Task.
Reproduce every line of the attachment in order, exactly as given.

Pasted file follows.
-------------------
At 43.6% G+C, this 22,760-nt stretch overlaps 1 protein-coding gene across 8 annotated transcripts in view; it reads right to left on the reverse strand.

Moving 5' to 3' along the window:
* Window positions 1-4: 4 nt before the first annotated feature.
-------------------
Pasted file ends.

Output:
At 43.6% G+C, this 22,760-nt stretch overlaps 1 protein-coding gene across 8 annotated transcripts in view; it reads right to left on the reverse strand.

Moving 5' to 3' along the window:
* Window positions 1-4: 4 nt before the first annotated feature.